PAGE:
George Bellows, Both Members of This Club, 1909, oil on canvas, 115 x 160.5 cm (National Gallery of Art, Washington D.C.)
In the early twentieth century, the artist George Bellows aspired to represent the rough edges and dark aspects of New York City. In his early twenties, Bellows moved to the city from Ohio, where he had attended the Ohio State University and played baseball and basketball. He studied with Robert Henri at the New York School of Art and became part of an informal group of American artists that came to be called the “Ashcan School” due to the painters’ gritty brand of realism and the apparent muddiness of their color palettes. Henri, who led the group, encouraged his associates, a number of whom had been illustrators in Philadelphia, to sketch and paint from real life. Typical subjects for Henri, Bellows, and their Ashcan brethren included rough-and-tumble youths, working class people, immigrant communities, and the hubbub of the urban street. While still in his twenties, Bellows painted Both Members of This Club (1909), one of his most recognizable images.
Style, composition, and color
In the painting, two men, one white and the other black, on the left and right respectively, engage one another in a prizefighting (boxing for cash prize) ring. The painting’s style reinforces its subject matter. Bellows’ brushstrokes underscore the violence, physicality and vigorous action of the match. Bellows applied paint with a quickness and sketchiness that echoes the energetic movement of the athletes and the flickering of low light as it bounces across the faces of the rowdy, restless audience. The forms, while distinct, are not delicately rendered, but instead are roughly described. Slashes of paint are particularly noticeable in the highlights along the black boxer’s back and side. They are also apparent in the streaks of red, evoking blood, by the elbow of the white boxer, along his ribs and stomach, and across his neck and chin.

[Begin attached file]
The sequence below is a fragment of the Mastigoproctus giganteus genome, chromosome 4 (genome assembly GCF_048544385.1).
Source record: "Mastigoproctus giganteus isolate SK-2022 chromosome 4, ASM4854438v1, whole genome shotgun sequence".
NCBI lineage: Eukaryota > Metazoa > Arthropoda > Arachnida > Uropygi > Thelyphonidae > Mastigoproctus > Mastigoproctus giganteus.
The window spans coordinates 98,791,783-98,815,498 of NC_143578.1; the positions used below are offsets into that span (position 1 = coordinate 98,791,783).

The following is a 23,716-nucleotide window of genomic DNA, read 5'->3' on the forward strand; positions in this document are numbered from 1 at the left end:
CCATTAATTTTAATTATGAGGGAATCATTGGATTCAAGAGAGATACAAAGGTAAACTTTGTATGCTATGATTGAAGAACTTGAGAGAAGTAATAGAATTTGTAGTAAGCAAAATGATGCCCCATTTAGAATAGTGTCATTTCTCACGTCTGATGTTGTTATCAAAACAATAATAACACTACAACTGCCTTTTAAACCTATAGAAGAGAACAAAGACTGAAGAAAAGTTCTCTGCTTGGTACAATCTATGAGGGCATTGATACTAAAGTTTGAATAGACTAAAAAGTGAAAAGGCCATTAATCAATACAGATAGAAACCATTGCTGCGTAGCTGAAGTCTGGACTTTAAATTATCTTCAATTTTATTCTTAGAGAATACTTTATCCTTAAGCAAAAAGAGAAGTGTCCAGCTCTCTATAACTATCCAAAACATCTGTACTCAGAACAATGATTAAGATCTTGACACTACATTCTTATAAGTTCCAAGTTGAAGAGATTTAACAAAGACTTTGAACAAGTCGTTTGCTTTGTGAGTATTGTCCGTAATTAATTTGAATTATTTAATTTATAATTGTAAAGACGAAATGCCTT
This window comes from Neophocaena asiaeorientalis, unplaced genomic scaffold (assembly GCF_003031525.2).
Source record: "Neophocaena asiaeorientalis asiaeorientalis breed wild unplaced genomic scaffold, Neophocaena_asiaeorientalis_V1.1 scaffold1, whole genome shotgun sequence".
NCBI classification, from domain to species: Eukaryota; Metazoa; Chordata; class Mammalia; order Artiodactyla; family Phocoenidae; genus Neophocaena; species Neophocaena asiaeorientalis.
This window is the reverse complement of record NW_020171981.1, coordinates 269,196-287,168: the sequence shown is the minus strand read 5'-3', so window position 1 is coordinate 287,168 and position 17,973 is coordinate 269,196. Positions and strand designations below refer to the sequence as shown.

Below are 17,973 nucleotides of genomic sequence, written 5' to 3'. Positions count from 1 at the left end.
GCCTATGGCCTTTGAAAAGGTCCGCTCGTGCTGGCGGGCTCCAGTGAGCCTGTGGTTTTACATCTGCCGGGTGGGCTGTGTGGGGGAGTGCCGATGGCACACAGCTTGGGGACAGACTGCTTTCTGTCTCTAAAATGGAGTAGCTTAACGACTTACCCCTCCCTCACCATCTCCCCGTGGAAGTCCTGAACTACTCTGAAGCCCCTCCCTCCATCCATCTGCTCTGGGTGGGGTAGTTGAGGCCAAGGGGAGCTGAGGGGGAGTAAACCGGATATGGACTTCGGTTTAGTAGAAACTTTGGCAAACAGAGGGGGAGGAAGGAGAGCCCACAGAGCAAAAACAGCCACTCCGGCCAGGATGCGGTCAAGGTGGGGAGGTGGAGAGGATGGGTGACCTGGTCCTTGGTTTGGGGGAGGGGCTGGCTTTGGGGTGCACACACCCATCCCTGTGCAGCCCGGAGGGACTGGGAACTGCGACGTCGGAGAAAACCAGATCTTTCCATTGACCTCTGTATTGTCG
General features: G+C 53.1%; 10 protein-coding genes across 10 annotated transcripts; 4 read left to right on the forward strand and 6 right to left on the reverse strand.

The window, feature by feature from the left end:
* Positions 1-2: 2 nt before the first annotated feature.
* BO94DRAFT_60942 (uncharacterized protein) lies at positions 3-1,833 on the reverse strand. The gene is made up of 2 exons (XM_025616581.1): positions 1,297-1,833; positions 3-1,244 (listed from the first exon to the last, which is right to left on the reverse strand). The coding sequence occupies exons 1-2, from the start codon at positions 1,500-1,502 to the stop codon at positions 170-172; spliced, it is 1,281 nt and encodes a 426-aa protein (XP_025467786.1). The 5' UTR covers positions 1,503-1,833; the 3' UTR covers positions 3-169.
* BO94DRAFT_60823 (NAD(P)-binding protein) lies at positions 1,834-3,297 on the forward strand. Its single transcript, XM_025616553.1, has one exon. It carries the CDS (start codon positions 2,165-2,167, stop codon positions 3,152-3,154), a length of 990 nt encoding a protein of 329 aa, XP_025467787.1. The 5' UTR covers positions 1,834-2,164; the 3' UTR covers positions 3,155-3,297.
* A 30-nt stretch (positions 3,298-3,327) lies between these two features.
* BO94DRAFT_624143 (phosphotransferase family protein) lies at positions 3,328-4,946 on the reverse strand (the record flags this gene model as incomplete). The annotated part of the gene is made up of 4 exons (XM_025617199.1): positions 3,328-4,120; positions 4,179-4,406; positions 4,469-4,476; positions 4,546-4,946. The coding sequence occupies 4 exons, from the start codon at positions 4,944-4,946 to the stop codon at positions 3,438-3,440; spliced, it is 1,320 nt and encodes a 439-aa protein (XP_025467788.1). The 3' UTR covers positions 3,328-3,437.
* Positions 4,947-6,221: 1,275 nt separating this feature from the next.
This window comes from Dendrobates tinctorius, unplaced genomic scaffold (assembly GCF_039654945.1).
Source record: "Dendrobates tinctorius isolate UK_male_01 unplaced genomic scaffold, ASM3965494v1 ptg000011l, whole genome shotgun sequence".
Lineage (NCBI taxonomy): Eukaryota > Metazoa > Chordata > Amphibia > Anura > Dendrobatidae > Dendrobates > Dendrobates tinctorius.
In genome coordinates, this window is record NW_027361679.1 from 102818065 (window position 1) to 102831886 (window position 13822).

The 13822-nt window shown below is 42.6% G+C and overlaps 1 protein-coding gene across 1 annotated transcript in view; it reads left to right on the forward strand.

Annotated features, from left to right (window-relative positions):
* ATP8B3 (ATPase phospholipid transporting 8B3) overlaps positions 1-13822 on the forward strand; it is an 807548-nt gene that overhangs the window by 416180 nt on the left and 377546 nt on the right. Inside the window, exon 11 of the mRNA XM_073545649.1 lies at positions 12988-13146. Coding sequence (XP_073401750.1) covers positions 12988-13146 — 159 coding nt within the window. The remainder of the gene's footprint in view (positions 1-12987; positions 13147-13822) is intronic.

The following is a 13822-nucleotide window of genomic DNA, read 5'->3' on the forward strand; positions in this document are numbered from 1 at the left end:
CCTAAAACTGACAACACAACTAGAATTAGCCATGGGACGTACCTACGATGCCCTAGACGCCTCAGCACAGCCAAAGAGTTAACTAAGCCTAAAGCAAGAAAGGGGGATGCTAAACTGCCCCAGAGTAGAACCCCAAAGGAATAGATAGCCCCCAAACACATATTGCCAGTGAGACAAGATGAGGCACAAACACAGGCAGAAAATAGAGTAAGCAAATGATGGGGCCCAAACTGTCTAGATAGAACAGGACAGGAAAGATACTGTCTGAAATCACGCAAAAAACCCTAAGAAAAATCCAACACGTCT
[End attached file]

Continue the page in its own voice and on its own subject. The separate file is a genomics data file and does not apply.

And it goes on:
Boxers (detail), Both Members of This Club, 1909, oil on canvas, 115 x 160.5 cm (National Gallery of Art, Washington D.C.)
The composition is approximately triangular with the apex marked by the collision of the boxers’ upraised fists. The fighter on the right lunges forward, gaining momentum by pushing off an extended and unnaturally attenuated right leg, into the left fighter, whose right knee seems ready to buckle beneath him. Several layers of the crowd define the base of this compositional triangle.
Bellows mostly limited the colors in this painting to shades of blue-gray, brown, and cream, but accentuated this tonal palette with touches of white, red, orange, and pink, plus the green of the left boxer’s trunks. Bellows illuminated the composition to spotlight the action, thus associating the ring with a theater stage. The obscure darkness of the background largely precludes any perception of recession into space, and also creates the feeling of a dangerous and secretive atmosphere. Indeed, the title Both Members of This Club refers to the dubious practice of turning boxers into temporary sports club members in order to skirt a New York state law that prohibited public prizefighting. For a time, Bellows lived across the street from Sharkey Athletic Club (one institution that took part in this subterfuge), where he could readily observe men fighting.
Race and boxing
Bellows keyed in to the racial dynamics of his era by pitting a black fighter against a white fighter. He showed Both Members of This Club at the Exhibition of Independent Artists in 1910, the year of a much-anticipated fight between heavyweight boxing champion Jack Johnson and his challenger Jim Jeffries. The media billed Jeffries as the latest in a series of “great white hopes” who aspired to take the coveted heavyweight title away from Johnson, the African-American man who had held it since 1908. Racial animosity dramatized coverage of the fight, a contest in which Johnson ultimately proved victorious. Though the matchup in Both Members of This Club cannot be definitively assigned to any particular boxing bout, race is thematically and compositionally central in Bellows’ scene. The painting’s title registers as darkly satirical when we realize that, during this period of segregation, fighting—especially illicit prizefighting at a place such as Sharkey’s—was one of the few forums in which membership could be conferred equally and close interracial interaction condoned.